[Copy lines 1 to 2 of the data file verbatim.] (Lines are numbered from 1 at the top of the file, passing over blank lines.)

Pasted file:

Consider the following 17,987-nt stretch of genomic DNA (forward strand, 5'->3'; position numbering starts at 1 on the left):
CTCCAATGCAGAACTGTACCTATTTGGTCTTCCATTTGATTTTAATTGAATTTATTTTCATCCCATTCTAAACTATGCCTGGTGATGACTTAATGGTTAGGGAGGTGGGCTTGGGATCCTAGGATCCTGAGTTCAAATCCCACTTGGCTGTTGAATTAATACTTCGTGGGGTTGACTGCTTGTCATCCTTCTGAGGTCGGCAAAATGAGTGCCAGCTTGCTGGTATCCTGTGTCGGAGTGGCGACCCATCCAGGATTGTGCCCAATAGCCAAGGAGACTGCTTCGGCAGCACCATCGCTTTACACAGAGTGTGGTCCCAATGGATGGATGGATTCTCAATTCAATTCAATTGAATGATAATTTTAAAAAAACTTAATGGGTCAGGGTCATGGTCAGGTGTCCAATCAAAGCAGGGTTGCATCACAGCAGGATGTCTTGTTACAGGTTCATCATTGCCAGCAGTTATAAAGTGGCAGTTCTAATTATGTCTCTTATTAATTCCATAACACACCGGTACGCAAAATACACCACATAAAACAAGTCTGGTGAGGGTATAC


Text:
Consider the following 17,987-nt stretch of genomic DNA (forward strand, 5'->3'; position numbering starts at 1 on the left):
CTCCAATGCAGAACTGTACCTATTTGGTCTTCCATTTGATTTTAATTGAATTTATTTTCATCCCATTCTAAACTATGCCTGGTGATGACTTAATGGTTAGGGAGGTGGGCTTGGGATCCTAGGATCCTGAGTTCAAATCCCACTTGGCTGTTGAATTAATACTTCGTGGGGTTGACTGCTTGTCATCCTTCTGAGGTCGGCAAAATGAGTGCCAGCTTGCTGGTATCCTGTGTCGGAGTGGCGACCCATCCAGGATTGTGCCCAATAGCCAAGGAGACTGCTTCGGCAGCACCATCGCTTTACACAGAGTGTGGTCCCAATGGATGGATGGATTCTCAATTCAATTCAATTGAATGATAATTTTAAAAAAACTTAATGGGTCAGGGTCATGGTCAGGTGTCCAATCAAAGCAGGGTTGCATCACAGCAGGATGTCTTGTTACAGGTTCATCATTGCCAGCAGTTATAAAGTGGCAGTTCTAATTATGTCTCTTATTAATTCCATAACACACCGGTACGCAAAATACACCACATAAAACAAGTCTGGTGAGGGTATAC